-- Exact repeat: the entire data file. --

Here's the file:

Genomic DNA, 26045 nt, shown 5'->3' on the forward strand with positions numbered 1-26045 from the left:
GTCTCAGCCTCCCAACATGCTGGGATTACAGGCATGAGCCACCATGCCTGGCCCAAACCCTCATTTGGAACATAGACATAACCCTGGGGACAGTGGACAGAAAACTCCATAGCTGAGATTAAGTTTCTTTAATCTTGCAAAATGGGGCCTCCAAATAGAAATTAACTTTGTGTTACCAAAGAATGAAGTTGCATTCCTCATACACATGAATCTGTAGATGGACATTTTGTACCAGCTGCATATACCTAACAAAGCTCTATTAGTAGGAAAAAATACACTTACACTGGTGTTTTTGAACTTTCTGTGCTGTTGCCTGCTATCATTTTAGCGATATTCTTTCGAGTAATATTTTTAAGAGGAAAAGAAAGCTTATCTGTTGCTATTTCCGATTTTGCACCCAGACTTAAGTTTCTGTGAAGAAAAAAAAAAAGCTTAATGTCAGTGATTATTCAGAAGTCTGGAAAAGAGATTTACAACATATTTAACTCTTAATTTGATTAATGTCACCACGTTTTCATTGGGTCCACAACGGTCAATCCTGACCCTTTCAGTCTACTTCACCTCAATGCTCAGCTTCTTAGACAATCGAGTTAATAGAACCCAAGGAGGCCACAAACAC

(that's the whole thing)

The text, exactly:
Genomic DNA, 26045 nt, shown 5'->3' on the forward strand with positions numbered 1-26045 from the left:
GTCTCAGCCTCCCAACATGCTGGGATTACAGGCATGAGCCACCATGCCTGGCCCAAACCCTCATTTGGAACATAGACATAACCCTGGGGACAGTGGACAGAAAACTCCATAGCTGAGATTAAGTTTCTTTAATCTTGCAAAATGGGGCCTCCAAATAGAAATTAACTTTGTGTTACCAAAGAATGAAGTTGCATTCCTCATACACATGAATCTGTAGATGGACATTTTGTACCAGCTGCATATACCTAACAAAGCTCTATTAGTAGGAAAAAATACACTTACACTGGTGTTTTTGAACTTTCTGTGCTGTTGCCTGCTATCATTTTAGCGATATTCTTTCGAGTAATATTTTTAAGAGGAAAAGAAAGCTTATCTGTTGCTATTTCCGATTTTGCACCCAGACTTAAGTTTCTGTGAAGAAAAAAAAAAAGCTTAATGTCAGTGATTATTCAGAAGTCTGGAAAAGAGATTTACAACATATTTAACTCTTAATTTGATTAATGTCACCACGTTTTCATTGGGTCCACAACGGTCAATCCTGACCCTTTCAGTCTACTTCACCTCAATGCTCAGCTTCTTAGACAATCGAGTTAATAGAACCCAAGGAGGCCACAAACAC